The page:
I think he has an imperial mind-set which has no consideration or sensitivity for those who are producing the wealth of this country.

If you are in a position to make suggestions to the Federal government on how to develop the Niger Delta, what would you be telling them?

To start, I will want the bill to be amended to include all the provisions I have stated . For example, there should be ten per cent of at least all proceeds of gross products of petroleum to the local communities.

There should also be a clear statement from the Federal government that the Petroleum University in Effurun is going to go on as established by the Obasanjo government. And the Federal government, without wasting much time, should begin to implement the Mitee-led technical committee recommendations, that is major developmental infra structural  interventions, building roads, bridges, electricity, developmental issues massively to show good faith. So that people of the Niger Delta will once again begin to trust the Federal government.

Do you think the South/South governors can sustain this campaign considering the fact that they are all in the same party?

It does not matter. They are still in the same party but they were not elected as governors by their party, they were elected by the people they represent.

And that is why they know that the people they represent have been humiliated and neglected; and that their own survival as governors, will depend on resisting this humiliation and oppression and rescuing the rights of the Niger Delta for them to have a share in their God given resources. The Niger Delta is the most wretched oil producing area in the whole world and that just has to stop. They use our money to build paradise in Abuja and in other parts of the country , leaving the Niger Delta in a state of wretchedness and filth. That’s not acceptable.

If the governors have to survive, they really have to take up the struggle to ensure that this sort of oppression is abruptly ended.

Just recently, militants stormed Lagos to attack the Atlas Cove Jetty and have threatened to carry out more attacks on oil installations around the country.

What I will like to say about it is that what they (militants) did in Lagos is an indication that they have the capacity to strike beyond the Niger Delta. I think that should register in the minds of everybody and therefore, it should be an incentive to try and arrive at a peaceful resolution of this matter as soon as possible.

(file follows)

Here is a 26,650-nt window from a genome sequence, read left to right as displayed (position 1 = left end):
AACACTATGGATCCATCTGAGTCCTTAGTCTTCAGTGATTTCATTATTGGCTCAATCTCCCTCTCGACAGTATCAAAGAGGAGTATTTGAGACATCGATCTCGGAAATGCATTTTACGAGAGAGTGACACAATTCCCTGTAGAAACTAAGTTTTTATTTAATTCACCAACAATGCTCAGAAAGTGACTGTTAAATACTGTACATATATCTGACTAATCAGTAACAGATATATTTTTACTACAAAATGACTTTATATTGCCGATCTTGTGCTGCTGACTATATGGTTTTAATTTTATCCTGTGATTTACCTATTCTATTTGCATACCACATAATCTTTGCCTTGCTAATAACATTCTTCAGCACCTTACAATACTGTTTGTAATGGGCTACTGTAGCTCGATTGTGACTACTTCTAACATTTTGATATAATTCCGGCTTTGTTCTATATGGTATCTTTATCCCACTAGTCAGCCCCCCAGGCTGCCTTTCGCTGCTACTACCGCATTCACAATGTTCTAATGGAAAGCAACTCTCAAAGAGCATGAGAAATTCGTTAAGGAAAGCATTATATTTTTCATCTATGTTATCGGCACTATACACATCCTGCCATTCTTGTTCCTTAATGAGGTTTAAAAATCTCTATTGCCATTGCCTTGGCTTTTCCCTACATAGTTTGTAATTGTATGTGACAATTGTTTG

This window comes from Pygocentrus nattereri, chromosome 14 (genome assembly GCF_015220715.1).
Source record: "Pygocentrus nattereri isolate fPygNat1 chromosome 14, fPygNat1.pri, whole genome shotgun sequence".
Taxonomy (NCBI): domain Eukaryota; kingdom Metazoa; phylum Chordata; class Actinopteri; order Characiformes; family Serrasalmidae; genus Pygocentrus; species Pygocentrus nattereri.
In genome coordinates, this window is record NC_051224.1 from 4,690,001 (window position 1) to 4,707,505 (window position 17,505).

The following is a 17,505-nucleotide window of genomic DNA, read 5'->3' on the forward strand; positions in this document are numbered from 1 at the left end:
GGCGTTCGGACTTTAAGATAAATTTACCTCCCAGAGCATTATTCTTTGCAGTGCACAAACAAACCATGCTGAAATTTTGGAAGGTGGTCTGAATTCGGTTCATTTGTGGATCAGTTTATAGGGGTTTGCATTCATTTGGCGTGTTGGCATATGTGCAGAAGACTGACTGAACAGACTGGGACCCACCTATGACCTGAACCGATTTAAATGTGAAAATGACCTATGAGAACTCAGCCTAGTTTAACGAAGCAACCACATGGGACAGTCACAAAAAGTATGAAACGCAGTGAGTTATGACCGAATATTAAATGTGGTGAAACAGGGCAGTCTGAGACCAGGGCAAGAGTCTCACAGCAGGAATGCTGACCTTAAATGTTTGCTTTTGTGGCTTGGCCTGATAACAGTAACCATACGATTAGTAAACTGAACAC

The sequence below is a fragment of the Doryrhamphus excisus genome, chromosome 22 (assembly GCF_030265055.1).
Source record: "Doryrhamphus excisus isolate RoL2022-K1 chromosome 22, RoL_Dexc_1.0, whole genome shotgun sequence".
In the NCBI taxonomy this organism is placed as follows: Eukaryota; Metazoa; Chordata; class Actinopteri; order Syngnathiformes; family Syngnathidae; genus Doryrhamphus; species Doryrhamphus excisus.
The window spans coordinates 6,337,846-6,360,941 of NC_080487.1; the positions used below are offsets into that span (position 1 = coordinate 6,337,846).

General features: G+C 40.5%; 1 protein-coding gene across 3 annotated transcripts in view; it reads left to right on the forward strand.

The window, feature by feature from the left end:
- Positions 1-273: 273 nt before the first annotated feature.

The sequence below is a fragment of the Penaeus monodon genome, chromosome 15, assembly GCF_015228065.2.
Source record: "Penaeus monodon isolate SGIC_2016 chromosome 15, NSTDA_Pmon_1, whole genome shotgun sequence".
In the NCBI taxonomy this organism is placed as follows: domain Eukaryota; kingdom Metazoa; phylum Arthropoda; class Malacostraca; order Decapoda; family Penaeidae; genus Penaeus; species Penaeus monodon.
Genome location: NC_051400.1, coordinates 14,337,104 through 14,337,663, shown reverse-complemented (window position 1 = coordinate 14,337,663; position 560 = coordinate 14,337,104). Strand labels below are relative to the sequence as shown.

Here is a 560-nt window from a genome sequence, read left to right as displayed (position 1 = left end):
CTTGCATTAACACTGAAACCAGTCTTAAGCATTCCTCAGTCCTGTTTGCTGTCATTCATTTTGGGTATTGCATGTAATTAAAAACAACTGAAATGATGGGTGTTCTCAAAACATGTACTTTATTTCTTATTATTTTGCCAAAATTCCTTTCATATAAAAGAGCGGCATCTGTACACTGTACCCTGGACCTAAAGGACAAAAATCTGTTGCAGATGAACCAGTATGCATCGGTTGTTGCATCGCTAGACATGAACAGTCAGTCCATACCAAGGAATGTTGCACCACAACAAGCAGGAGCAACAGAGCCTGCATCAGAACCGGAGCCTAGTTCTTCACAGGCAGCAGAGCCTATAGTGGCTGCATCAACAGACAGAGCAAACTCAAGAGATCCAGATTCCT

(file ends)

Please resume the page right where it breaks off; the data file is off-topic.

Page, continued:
Their grievances should be met, we should go beyond amnesty and go to the major and substantive issue that is causing this problem and resolve them. It means the Federal government has to move fast because those people have the capacity to go beyond the Niger Delta. For me, that is the message that they are sending, we must resolve this matter.

Already, they have declared a 60 day cease fire and suspension of activities. Those 60 days must be used productively particularly by the Federal government.

Some people have expressed fear that the Federal government may not be sincere in its plan to grant amnesty to the militants What do you make of this?

Well, honestly, I don’t know the mind of the Federal government. Given the things that have happened recently, this Petroleum Industry Bill and the transfer of the Petroleum Institute from Warri to Kaduna, there is definitely an indication, and one is inclined to believe, that there is a lack of sincerity.

But if that is the case, that lack of sincerity has to change. You can see the unity of the people of the Niger Delta, everybody is united, the governors are with us, the militants and the whole people of the Niger Delta are united in resisting continued oppression from Nigeria.

What the Federal government should do is to embark on massive infra structural intervention apart from the fact of restoring the real status of the Petroleum Institute unequivocally.

They should now massively intervene by providing infrastructure to the people of the Niger Delta, they should build a modern city like Abuja in the Niger Delta and also, the provision of the Petroleum Industry should be amended to include all the grievances which the Niger Delta governors have listed. All that should be done immediately.